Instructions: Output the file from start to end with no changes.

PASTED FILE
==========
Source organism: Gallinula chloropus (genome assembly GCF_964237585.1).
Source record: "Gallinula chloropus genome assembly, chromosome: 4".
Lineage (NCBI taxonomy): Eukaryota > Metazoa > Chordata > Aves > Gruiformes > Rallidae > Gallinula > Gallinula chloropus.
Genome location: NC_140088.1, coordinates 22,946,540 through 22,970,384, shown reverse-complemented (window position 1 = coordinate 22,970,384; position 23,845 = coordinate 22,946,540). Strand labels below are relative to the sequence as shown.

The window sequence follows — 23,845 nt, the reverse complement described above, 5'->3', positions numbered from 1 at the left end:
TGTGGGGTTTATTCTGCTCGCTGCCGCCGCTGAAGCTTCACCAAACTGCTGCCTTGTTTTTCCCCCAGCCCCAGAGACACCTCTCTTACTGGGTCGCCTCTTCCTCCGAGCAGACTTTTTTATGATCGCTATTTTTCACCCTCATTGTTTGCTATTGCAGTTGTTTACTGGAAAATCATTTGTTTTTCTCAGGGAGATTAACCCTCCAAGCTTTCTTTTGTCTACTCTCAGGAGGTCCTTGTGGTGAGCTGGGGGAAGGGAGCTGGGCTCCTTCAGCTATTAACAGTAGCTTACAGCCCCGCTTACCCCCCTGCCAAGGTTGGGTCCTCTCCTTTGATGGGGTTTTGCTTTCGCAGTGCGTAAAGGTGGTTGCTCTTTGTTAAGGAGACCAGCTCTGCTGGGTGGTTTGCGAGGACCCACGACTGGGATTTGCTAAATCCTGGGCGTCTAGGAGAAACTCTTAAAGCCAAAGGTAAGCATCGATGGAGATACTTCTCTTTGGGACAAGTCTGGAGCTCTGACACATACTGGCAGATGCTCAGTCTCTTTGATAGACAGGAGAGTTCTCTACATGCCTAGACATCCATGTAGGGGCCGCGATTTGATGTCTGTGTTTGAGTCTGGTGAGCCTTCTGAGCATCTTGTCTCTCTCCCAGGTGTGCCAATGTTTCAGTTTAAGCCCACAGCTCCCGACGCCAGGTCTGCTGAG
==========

Source organism: Gallinula chloropus (genome assembly GCF_964237585.1).
Source record: "Gallinula chloropus genome assembly, chromosome: 4".
Lineage (NCBI taxonomy): Eukaryota > Metazoa > Chordata > Aves > Gruiformes > Rallidae > Gallinula > Gallinula chloropus.
Genome location: NC_140088.1, coordinates 22,946,540 through 22,970,384, shown reverse-complemented (window position 1 = coordinate 22,970,384; position 23,845 = coordinate 22,946,540). Strand labels below are relative to the sequence as shown.

The window sequence follows — 23,845 nt, the reverse complement described above, 5'->3', positions numbered from 1 at the left end:
TGTGGGGTTTATTCTGCTCGCTGCCGCCGCTGAAGCTTCACCAAACTGCTGCCTTGTTTTTCCCCCAGCCCCAGAGACACCTCTCTTACTGGGTCGCCTCTTCCTCCGAGCAGACTTTTTTATGATCGCTATTTTTCACCCTCATTGTTTGCTATTGCAGTTGTTTACTGGAAAATCATTTGTTTTTCTCAGGGAGATTAACCCTCCAAGCTTTCTTTTGTCTACTCTCAGGAGGTCCTTGTGGTGAGCTGGGGGAAGGGAGCTGGGCTCCTTCAGCTATTAACAGTAGCTTACAGCCCCGCTTACCCCCCTGCCAAGGTTGGGTCCTCTCCTTTGATGGGGTTTTGCTTTCGCAGTGCGTAAAGGTGGTTGCTCTTTGTTAAGGAGACCAGCTCTGCTGGGTGGTTTGCGAGGACCCACGACTGGGATTTGCTAAATCCTGGGCGTCTAGGAGAAACTCTTAAAGCCAAAGGTAAGCATCGATGGAGATACTTCTCTTTGGGACAAGTCTGGAGCTCTGACACATACTGGCAGATGCTCAGTCTCTTTGATAGACAGGAGAGTTCTCTACATGCCTAGACATCCATGTAGGGGCCGCGATTTGATGTCTGTGTTTGAGTCTGGTGAGCCTTCTGAGCATCTTGTCTCTCTCCCAGGTGTGCCAATGTTTCAGTTTAAGCCCACAGCTCCCGACGCCAGGTCTGCTGAG